How fast fashion can slow its destructive pace
Have you ever thought about what your clothes are made of? About who makes your clothes, or what happens after you donate them or throw them away? The truth about the fashion industry is actually pretty ugly.
A recent study by the Ellen McArthur Foundation found that one garbage truck of textiles is wasted every second. And the Copenhagen Fashion Summit reported that fashion is responsible for 92 million tons of solid waste dumped in landfills each year.
The fashion industry is also the second-biggest consumer of water, producing 20 percent of wastewater while also generating more greenhouse gas emissions than all international flights and maritime shipping combined.
Around World Environment Day on June 5, themed "Beat Plastic Pollution," it’s worth remembering that synthetic microfiber pollution is washing up in our oceans at alarming rates. Around 100,000 marine animals are killed each year by plastic waste, including microfibers.
We need to rethink our fast-fashion habit — we can’t continue to make clothes that do not consider our environment.
First, it’s up to apparel brands to take responsibility for the waste they’re creating. Brands need to address chemicals, use of textiles waste and synthetic fabrics that don’t break down and unfair working environments in the clothing industry head-on.
The no-waste economy must be applied to fashion, just as it is in the food industry. We need action at each stage of the supply chain, starting with sustainable sourcing of fabrics, through to design, exploration of possible alternatives to distribution, and recovery and recycling of clothing.
Big brands are starting to take notice: Nike, H&M, Burberry and Gap recently signed up to the Make Fashion Circular initiative. It aims to improve the industry’s record on sustainability and reduce global waste from fashion by recycling raw materials and products.
While recycling is certainly one solution, it is by no means the only solution. In fact, we should be asking a different question: How can we eliminate the need for recycling altogether? How can we design with the end in mind?
I’m developing a take-back program for my sustainable apparel brand, NOVEL SUPPLY CO., where we accept back our apparel at the end of its life and find alternative ways to use, recycle and compost it. But as a global community, we also need to shift the way we consume fashion.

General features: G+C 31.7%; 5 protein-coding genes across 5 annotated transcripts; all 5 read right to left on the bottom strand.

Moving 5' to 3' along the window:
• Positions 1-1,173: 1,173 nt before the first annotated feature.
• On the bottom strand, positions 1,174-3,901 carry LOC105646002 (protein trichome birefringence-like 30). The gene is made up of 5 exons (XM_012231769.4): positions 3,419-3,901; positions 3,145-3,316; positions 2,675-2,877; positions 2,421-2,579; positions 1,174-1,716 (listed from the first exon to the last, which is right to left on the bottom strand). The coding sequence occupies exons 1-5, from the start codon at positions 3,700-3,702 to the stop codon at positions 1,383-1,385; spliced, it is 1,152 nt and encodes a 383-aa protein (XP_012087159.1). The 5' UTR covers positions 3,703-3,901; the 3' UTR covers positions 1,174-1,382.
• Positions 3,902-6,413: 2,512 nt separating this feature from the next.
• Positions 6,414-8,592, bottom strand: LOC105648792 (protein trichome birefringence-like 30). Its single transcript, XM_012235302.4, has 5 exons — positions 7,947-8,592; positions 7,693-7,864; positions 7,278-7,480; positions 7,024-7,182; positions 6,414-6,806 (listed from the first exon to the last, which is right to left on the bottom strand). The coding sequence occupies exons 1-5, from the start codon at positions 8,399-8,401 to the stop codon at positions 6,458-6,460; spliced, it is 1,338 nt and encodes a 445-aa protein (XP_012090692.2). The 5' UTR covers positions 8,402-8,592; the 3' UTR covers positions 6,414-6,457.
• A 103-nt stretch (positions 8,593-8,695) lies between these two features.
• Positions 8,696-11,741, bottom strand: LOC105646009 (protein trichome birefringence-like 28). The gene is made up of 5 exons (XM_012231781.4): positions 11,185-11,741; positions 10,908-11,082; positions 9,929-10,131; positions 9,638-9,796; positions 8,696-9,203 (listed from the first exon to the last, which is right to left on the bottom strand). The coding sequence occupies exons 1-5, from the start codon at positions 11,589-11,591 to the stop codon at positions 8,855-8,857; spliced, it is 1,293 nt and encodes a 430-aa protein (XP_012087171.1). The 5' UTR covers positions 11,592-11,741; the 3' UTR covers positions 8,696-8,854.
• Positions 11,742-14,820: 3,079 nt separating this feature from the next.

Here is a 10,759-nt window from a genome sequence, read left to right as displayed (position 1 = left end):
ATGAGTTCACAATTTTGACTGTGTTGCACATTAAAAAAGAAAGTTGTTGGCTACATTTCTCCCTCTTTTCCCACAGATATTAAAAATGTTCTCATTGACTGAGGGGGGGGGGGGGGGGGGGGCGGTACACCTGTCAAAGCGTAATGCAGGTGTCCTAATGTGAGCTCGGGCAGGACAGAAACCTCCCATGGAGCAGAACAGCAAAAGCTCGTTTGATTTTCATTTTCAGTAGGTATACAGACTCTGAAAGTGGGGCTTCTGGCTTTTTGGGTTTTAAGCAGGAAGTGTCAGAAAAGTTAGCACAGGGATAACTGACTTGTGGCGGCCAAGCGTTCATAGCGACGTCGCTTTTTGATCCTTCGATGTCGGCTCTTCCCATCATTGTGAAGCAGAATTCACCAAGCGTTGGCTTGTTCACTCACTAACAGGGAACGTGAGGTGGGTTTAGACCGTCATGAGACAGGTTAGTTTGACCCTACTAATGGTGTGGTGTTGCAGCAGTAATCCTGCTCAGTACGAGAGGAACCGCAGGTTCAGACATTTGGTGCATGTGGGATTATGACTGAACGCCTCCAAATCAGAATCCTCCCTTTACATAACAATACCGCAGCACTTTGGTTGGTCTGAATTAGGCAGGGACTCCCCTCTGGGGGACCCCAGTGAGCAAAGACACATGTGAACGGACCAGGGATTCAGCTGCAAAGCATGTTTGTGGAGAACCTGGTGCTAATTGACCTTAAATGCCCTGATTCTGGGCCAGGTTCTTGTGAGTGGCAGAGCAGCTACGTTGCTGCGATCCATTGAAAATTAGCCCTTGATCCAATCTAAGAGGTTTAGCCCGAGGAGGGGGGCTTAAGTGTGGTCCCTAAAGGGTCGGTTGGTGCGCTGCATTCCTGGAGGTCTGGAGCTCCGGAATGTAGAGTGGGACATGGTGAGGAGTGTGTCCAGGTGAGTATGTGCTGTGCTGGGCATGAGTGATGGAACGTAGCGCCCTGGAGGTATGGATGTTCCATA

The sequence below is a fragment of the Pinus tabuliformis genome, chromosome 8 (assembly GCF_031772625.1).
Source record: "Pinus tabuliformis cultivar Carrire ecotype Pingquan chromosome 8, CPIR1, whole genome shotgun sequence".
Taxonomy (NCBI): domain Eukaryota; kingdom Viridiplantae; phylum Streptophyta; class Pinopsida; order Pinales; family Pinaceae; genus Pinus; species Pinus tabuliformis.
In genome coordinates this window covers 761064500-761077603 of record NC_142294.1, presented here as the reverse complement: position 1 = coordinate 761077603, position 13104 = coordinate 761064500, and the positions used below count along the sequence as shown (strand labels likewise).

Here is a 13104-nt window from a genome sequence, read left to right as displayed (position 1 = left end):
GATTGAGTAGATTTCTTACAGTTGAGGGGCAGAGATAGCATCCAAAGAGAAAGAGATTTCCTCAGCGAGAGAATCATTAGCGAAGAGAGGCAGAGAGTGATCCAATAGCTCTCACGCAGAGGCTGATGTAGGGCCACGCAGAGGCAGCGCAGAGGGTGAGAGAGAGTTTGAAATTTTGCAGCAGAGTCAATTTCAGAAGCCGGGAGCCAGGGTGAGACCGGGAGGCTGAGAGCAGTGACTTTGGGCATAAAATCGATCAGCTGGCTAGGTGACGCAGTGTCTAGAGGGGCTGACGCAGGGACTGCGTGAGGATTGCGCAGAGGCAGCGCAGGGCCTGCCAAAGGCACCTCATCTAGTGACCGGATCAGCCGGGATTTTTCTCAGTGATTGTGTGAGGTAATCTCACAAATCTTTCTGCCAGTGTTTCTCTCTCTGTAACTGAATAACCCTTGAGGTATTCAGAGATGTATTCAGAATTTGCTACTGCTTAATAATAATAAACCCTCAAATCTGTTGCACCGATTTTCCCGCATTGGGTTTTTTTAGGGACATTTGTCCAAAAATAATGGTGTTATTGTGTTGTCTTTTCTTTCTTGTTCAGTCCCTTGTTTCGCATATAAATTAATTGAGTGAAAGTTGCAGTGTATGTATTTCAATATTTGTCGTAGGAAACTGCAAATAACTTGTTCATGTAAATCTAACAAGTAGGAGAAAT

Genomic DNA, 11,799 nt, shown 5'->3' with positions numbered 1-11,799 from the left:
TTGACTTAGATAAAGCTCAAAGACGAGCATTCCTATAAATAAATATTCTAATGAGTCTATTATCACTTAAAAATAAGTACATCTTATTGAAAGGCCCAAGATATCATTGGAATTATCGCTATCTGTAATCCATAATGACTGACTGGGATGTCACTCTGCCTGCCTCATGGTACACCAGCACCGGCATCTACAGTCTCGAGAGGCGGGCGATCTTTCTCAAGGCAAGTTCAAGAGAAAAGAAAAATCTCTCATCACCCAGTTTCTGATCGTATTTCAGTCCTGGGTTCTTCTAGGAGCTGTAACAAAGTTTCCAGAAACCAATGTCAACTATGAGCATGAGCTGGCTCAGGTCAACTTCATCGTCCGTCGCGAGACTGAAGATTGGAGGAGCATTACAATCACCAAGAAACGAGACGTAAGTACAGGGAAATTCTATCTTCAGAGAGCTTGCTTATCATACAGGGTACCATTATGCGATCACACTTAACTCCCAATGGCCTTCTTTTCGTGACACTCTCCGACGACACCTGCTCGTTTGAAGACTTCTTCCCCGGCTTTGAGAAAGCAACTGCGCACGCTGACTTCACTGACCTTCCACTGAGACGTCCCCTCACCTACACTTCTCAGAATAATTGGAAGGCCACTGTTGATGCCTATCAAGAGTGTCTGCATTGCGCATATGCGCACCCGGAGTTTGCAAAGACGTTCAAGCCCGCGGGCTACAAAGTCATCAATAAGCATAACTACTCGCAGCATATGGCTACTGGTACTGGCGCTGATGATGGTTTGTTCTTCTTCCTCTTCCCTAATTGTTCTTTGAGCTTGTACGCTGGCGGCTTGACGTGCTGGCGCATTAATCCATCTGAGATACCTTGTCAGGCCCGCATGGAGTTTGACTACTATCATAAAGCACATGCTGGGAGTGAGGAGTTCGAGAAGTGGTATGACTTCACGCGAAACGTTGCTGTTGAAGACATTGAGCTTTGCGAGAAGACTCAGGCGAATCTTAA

I currently source my fabrics from a Fairware mill in China, but this is not ideal. In general, richer countries are consuming fashion that is made and produced in poorer countries. But all countries are involved in the value chain.
In countries with emerging economies, an estimated 2 billion new consumers are waiting to buy the latest trends. We are racing against the clock to include poorer countries in more sustainable manufacturing models, so they can produce clothing locally and more sustainably.
To shift typically linear take-make-waste fashion towards a circular model with no waste, we all need to be part of the movement to innovate and redesign our fashion industry. We also can start by buying clothes with the circular economy in mind.
It’s up to us as consumers to trigger change by voting with our wallets. The average number of clothing collections in Europe more than doubled between 2000 and 2011: We are buying more clothes and wearing them less.
Our fast-fashion habit is expensive. More than $500 billion in value is lost (PDF) every year due to underused clothes and lack of recycling. We as consumers need to educate ourselves about circular fashion: We need to buy less clothing and when we do, we need to make sure that is more sustainable and higher quality. We also need to demand transparent sourcing.
It will take time for the fast-fashion industry to slow down. The trends already set in motion by the Make Fashion Circular initiative and others are starting to gather steam. To play your part: Consume consciously and responsibly by reading the labels before you purchase. Be sure to look for natural and organic fibers, non-toxic dyes, take-back programs and ethical production.